The New Covenant does not replace the old so much as it overlays it. Abraham’s covenant did not overturn Noah’s covenant, which did not overturn Adam’s covenant. Hebrews says that the high priesthood was transferred (the Greek word translated as “changed” in the King James Version is closer to “transferred” in today’s English) to Yeshua and that there was a transfer of the law also. This transfer isn’t a change in the requirements of the law, but a transfer of our allegiance. Like Paul, we are under the law for Christ (1 Corinthians 9:21) rather than under the law for the law itself. We are not to be lawless, but to continue to keep Torah as a sign of our allegiance to our Messiah. Yeshua said that he did not come to abolish the law, and Paul continued in that same vein when he wrote that we do not make the law void through faith, rather we establish it.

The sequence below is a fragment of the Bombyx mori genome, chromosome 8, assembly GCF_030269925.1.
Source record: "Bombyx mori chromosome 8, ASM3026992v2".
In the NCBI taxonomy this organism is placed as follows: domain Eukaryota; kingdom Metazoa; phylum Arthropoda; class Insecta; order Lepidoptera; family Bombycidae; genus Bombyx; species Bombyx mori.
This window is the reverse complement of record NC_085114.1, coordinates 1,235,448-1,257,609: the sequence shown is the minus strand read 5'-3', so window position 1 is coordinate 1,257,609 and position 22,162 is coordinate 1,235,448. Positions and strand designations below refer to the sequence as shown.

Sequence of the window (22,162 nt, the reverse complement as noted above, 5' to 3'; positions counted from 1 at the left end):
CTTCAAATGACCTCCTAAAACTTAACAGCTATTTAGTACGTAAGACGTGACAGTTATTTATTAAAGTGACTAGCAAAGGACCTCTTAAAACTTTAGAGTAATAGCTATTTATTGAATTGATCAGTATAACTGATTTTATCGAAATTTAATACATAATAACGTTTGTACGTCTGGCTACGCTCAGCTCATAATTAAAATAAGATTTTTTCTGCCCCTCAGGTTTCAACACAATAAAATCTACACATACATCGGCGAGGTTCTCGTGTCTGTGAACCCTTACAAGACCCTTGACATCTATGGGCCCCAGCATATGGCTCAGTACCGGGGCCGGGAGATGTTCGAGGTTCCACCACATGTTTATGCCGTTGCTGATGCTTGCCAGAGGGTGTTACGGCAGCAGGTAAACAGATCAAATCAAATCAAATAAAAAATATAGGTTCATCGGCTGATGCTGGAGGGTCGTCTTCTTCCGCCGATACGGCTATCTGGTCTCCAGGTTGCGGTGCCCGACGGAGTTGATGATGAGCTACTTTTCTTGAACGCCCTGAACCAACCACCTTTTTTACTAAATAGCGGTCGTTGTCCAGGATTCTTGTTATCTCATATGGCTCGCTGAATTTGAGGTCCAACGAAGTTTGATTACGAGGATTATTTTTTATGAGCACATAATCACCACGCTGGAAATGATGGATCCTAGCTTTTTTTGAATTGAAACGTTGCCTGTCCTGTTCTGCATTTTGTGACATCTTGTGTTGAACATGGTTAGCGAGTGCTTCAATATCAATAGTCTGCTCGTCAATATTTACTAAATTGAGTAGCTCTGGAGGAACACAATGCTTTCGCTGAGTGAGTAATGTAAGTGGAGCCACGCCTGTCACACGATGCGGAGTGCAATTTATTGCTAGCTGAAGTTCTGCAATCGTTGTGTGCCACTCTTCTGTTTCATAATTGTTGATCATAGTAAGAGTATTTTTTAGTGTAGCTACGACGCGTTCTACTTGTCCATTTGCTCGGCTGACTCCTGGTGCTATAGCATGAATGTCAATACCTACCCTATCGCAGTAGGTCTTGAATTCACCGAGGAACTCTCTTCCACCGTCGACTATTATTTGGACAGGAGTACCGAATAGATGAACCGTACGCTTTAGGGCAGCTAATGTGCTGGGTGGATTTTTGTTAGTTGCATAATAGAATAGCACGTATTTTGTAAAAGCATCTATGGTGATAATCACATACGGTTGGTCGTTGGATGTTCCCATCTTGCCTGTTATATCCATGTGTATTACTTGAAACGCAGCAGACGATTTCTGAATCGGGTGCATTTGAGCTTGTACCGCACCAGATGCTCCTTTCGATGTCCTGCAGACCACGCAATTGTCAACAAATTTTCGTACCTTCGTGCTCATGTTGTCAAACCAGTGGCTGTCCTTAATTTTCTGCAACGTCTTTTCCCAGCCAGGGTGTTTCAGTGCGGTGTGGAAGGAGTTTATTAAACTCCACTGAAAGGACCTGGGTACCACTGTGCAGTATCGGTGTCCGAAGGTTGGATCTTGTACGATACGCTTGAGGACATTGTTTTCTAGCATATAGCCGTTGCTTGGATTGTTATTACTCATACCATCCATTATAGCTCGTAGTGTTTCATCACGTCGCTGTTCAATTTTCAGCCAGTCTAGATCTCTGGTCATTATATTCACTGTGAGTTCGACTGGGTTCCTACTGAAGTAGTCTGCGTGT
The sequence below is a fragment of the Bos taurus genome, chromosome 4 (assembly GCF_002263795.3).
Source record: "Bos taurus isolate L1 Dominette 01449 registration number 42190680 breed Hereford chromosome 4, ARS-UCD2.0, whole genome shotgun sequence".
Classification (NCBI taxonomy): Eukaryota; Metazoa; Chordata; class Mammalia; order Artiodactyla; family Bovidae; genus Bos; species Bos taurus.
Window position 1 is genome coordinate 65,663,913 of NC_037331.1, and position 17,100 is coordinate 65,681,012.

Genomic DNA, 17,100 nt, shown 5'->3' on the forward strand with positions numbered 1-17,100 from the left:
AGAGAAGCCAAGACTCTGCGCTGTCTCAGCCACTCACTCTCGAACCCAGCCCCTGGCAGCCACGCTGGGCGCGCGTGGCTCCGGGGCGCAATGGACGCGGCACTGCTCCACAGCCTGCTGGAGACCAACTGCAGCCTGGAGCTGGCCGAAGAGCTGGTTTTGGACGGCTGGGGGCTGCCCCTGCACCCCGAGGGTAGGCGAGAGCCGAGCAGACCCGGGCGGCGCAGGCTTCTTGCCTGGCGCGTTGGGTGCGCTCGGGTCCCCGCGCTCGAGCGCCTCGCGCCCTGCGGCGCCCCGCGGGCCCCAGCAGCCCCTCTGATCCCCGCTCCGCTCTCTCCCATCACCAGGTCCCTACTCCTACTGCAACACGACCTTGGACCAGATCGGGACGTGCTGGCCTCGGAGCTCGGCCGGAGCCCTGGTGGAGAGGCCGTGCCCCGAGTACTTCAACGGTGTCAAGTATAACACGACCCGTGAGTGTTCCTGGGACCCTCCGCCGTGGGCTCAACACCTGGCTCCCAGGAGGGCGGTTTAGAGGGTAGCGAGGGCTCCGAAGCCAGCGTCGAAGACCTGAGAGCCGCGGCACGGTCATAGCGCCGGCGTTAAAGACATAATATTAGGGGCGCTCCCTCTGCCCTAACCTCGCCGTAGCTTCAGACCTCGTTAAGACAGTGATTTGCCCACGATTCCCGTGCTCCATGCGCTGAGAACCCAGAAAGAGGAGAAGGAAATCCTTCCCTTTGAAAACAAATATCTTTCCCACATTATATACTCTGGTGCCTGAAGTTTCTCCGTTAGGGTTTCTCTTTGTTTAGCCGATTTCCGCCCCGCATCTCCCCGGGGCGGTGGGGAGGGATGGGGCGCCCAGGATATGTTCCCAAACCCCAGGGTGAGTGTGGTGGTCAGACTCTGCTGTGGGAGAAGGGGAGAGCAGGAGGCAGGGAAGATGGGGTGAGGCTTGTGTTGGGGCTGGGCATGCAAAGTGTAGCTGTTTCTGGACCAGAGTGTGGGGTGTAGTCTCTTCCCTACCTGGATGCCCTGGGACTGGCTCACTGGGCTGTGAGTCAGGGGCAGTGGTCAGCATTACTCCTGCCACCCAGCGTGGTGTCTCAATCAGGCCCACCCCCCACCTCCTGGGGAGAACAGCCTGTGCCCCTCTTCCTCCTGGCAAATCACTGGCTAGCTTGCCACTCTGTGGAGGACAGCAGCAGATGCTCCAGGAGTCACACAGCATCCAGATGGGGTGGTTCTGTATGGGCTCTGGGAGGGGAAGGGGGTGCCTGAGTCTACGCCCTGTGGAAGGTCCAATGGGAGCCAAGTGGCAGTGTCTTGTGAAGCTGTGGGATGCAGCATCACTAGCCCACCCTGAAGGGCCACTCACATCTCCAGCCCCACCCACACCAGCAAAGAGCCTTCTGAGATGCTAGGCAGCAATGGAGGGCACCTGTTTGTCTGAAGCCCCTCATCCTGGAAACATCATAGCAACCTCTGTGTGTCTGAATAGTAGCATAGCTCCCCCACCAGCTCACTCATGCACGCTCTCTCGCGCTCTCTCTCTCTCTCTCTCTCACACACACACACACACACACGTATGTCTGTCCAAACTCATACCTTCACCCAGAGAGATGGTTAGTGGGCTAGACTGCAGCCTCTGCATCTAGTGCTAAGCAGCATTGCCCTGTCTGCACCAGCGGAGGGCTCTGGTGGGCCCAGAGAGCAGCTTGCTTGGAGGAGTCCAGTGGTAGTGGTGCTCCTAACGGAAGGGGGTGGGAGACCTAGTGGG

The Torah is an expression of God’s character in that it defines his standards of behavior. If God never changes (Malachi 3:6), then neither do his standards. The Torah says that no one can add or remove anything from its rules. (Deuteronomy 4:2 & 12:32) If any prophet were to preach against the Torah, leading people away from the proper worship of God, then the Torah commands that he be stoned. If Yeshua taught against Torah, then he was a sinner and ineligible as the Messiah. If Paul taught against Torah, then he too must be disqualified as a prophet of God. If Stephen taught against Torah, as only false witnesses were able to testify, then his punishment was just. (Acts 6:13-14) Since no true witnesses could be found to testify either against Stephen or Yeshua, the only logical explanation is that they never did teach against Torah. Even the Temple sacrifices only appear to have been suspended and not forever done away with. Ezekiel prophesied that the daily sacrifices will resume under the direct supervision of Yeshua our Messiah. (Ezekiel 40:41-43, 46:20) We are not made whole or justified by such sacrifices, but we never were, because Yeshua’s death was sufficient for all human rebellion from the beginning of time. (Hebrews 11, Revelation 13:8)